How times have changed!

Tomorrow, reversal in the 1980s.


dividend-paying stocks in the US (II)

the income investor’s decision–maximize current income or maximize total return

Suppose an investor can choose between two stocks:

–stock #1 has a current dividend yield of 5%, but no prospects of either earnings or dividend growth

–stock #2 has a current dividend yield of 3%, and will likely grow both earnings and dividends by 10% per year.

Let’s assume that we’re in a world where we can make long-term predictions like this with a very high degree of confidence, and that neither stock has any special risks associated with it.  Yes, these are unrealistic assumptions, but I want to make a point about the expected income stream.

Which do you choose?  In this case, investor preferences are the key.

the income stock

Someone who wants to maximize current income would probably choose the stock with the higher yield.


Figure out how long it will take for stock #2 to grow its dividend until it matches the current yield of #1.  The answer is seven years.  How long will it take for the holder of #2 to receive the same amount of current income as he would by holding #1?  Eleven years.  Eleven years to breakeven by choosing stock #2 is too long to wait, in my view.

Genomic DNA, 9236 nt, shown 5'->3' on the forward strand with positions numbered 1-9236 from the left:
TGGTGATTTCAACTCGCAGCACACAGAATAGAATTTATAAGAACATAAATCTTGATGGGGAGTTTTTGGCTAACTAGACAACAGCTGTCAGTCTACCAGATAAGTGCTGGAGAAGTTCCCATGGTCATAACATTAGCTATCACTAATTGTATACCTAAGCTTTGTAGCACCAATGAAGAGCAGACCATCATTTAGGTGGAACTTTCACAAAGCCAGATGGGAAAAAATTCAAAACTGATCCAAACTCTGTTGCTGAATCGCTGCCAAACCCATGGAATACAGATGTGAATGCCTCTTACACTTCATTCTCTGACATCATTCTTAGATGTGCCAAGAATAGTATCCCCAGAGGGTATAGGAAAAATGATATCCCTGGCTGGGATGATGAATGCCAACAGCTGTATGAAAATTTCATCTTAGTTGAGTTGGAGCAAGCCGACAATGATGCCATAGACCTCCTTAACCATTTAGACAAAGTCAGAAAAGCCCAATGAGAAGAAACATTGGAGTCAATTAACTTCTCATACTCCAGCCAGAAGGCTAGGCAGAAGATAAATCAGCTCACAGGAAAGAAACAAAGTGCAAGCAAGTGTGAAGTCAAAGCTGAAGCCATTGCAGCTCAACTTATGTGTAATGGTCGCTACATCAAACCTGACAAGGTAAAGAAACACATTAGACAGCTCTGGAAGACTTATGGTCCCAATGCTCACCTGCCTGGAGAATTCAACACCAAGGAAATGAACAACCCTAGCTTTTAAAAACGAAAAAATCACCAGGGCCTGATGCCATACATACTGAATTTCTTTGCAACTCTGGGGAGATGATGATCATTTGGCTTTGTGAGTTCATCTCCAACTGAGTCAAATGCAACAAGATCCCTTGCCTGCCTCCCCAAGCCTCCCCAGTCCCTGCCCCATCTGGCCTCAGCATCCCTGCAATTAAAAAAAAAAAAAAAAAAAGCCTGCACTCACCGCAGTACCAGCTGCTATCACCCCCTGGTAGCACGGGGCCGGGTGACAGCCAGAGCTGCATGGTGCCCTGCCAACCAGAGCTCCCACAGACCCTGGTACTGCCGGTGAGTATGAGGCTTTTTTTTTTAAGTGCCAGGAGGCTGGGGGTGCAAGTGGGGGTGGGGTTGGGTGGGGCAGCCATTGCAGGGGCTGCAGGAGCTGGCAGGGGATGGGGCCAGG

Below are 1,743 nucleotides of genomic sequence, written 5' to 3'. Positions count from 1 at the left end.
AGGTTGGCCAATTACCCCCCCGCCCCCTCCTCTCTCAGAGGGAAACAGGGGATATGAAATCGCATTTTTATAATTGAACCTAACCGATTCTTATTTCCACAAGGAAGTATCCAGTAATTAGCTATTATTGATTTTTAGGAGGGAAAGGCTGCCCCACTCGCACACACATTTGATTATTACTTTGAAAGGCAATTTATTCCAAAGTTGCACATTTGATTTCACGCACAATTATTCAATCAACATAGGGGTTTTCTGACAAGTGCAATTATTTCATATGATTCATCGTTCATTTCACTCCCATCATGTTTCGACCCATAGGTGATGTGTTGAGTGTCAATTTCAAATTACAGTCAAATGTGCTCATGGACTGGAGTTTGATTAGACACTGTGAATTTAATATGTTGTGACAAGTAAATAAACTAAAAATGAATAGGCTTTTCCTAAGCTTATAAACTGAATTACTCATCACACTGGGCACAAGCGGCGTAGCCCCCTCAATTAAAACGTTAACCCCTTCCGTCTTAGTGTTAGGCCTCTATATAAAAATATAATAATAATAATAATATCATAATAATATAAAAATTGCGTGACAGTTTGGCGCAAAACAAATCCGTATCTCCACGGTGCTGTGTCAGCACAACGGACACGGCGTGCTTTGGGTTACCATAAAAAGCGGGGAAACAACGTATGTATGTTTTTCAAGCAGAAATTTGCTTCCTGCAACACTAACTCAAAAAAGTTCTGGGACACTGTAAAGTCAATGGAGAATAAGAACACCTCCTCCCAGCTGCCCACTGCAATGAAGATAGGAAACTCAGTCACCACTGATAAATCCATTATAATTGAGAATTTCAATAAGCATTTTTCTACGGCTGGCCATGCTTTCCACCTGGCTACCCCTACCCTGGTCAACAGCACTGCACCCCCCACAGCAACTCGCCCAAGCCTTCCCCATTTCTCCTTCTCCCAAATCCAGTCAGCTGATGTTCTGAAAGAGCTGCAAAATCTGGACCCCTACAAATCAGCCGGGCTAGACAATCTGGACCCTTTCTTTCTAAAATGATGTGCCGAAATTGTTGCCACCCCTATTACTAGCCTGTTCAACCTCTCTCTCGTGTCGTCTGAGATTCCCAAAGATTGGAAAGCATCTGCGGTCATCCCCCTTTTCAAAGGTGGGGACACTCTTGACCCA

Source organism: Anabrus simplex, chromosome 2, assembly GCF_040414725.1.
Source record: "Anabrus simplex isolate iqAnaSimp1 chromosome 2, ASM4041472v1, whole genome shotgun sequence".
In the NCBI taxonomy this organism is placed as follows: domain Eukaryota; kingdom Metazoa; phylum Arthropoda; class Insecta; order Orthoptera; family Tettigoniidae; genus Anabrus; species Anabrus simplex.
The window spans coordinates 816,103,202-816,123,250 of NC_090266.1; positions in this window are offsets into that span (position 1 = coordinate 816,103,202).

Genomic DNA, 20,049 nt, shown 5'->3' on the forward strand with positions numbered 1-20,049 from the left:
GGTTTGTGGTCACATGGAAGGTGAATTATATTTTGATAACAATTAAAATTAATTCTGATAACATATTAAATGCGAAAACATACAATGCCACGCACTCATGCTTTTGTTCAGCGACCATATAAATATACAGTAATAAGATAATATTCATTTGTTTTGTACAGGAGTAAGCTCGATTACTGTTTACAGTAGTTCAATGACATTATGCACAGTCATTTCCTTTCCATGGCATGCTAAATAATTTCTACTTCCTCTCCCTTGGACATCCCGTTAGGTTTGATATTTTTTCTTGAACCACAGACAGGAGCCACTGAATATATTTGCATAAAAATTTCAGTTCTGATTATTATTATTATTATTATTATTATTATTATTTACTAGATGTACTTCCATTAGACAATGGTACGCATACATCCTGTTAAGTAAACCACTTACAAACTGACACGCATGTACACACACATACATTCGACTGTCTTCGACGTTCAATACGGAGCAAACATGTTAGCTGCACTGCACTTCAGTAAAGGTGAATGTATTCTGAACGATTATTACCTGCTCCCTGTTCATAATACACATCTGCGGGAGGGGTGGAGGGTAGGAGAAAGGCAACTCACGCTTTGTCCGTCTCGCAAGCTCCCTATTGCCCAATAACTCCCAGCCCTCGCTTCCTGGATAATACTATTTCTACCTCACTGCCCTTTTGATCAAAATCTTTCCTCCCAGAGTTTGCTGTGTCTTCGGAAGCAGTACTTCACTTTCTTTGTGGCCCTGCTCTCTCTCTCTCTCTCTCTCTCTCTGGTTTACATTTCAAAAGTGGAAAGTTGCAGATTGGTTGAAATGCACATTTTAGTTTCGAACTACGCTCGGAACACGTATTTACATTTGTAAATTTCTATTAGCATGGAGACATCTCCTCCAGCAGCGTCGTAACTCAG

the total return stock

Suppose our investor makes his choice today and that each stock is trading at $100 a share.

Over the next seven years, stock #1 will pay out $35 in dividends and #2 will pay out $28.40.  The difference is $6.60.  However, the earnings for company #1 will be the same as they are today, while those of #2 will have doubled.  By year 11, when the cumulative dividend payments of the two will be equal, the earnings of #2 will be almost 3x the starting level.

For the total return of #2 to exceed that of #1, all that’s necessary is that the huge increase in its earnings generate a rise of 6% in its stock price over that of #1.  In the US stock market, if events play out according to our assumptions, that’s as close to a sure thing as ever happens.

That’s not an iron-clad guarantee, however.  Just as important, it’s also not clear when any relative price gains will happen. That’s not such a good thing if you need the money by a certain date.